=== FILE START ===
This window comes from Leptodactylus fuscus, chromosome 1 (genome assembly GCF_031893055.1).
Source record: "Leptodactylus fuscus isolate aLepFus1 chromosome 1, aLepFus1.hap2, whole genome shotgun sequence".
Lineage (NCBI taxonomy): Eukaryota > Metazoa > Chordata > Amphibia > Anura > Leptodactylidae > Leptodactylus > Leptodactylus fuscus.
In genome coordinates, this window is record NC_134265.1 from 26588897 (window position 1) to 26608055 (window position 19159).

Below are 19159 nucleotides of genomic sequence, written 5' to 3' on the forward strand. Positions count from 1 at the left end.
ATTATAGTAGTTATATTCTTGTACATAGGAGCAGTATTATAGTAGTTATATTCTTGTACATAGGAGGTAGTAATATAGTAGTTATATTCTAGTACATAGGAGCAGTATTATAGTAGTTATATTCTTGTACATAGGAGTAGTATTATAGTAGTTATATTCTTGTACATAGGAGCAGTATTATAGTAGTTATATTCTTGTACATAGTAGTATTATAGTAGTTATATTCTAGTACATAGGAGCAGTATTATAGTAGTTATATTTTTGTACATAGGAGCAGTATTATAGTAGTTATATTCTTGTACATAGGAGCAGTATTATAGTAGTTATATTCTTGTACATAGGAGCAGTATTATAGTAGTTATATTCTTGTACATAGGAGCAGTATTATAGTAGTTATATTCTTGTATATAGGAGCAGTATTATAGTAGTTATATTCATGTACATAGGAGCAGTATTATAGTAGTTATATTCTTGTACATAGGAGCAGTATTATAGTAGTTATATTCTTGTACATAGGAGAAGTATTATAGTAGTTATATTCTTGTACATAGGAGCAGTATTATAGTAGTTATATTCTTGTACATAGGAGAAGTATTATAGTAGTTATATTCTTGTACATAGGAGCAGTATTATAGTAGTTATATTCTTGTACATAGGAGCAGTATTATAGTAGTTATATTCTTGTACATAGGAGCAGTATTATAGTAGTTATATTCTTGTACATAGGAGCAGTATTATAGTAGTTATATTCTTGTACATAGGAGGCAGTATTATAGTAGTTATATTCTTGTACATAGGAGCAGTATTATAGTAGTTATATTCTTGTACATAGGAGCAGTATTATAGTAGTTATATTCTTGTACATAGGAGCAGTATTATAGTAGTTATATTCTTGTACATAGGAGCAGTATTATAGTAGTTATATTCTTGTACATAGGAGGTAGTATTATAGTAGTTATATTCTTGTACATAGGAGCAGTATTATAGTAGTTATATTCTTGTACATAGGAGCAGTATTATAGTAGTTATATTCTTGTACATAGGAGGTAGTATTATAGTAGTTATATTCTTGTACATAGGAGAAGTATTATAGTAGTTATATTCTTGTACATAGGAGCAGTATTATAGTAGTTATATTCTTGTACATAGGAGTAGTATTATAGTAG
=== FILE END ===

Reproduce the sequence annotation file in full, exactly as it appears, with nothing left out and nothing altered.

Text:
This window comes from Leptodactylus fuscus, chromosome 1 (genome assembly GCF_031893055.1).
Source record: "Leptodactylus fuscus isolate aLepFus1 chromosome 1, aLepFus1.hap2, whole genome shotgun sequence".
Lineage (NCBI taxonomy): Eukaryota > Metazoa > Chordata > Amphibia > Anura > Leptodactylidae > Leptodactylus > Leptodactylus fuscus.
In genome coordinates, this window is record NC_134265.1 from 26588897 (window position 1) to 26608055 (window position 19159).

Below are 19159 nucleotides of genomic sequence, written 5' to 3' on the forward strand. Positions count from 1 at the left end.
ATTATAGTAGTTATATTCTTGTACATAGGAGCAGTATTATAGTAGTTATATTCTTGTACATAGGAGGTAGTAATATAGTAGTTATATTCTAGTACATAGGAGCAGTATTATAGTAGTTATATTCTTGTACATAGGAGTAGTATTATAGTAGTTATATTCTTGTACATAGGAGCAGTATTATAGTAGTTATATTCTTGTACATAGTAGTATTATAGTAGTTATATTCTAGTACATAGGAGCAGTATTATAGTAGTTATATTTTTGTACATAGGAGCAGTATTATAGTAGTTATATTCTTGTACATAGGAGCAGTATTATAGTAGTTATATTCTTGTACATAGGAGCAGTATTATAGTAGTTATATTCTTGTACATAGGAGCAGTATTATAGTAGTTATATTCTTGTATATAGGAGCAGTATTATAGTAGTTATATTCATGTACATAGGAGCAGTATTATAGTAGTTATATTCTTGTACATAGGAGCAGTATTATAGTAGTTATATTCTTGTACATAGGAGAAGTATTATAGTAGTTATATTCTTGTACATAGGAGCAGTATTATAGTAGTTATATTCTTGTACATAGGAGAAGTATTATAGTAGTTATATTCTTGTACATAGGAGCAGTATTATAGTAGTTATATTCTTGTACATAGGAGCAGTATTATAGTAGTTATATTCTTGTACATAGGAGCAGTATTATAGTAGTTATATTCTTGTACATAGGAGCAGTATTATAGTAGTTATATTCTTGTACATAGGAGGCAGTATTATAGTAGTTATATTCTTGTACATAGGAGCAGTATTATAGTAGTTATATTCTTGTACATAGGAGCAGTATTATAGTAGTTATATTCTTGTACATAGGAGCAGTATTATAGTAGTTATATTCTTGTACATAGGAGCAGTATTATAGTAGTTATATTCTTGTACATAGGAGGTAGTATTATAGTAGTTATATTCTTGTACATAGGAGCAGTATTATAGTAGTTATATTCTTGTACATAGGAGCAGTATTATAGTAGTTATATTCTTGTACATAGGAGGTAGTATTATAGTAGTTATATTCTTGTACATAGGAGAAGTATTATAGTAGTTATATTCTTGTACATAGGAGCAGTATTATAGTAGTTATATTCTTGTACATAGGAGTAGTATTATAGTAG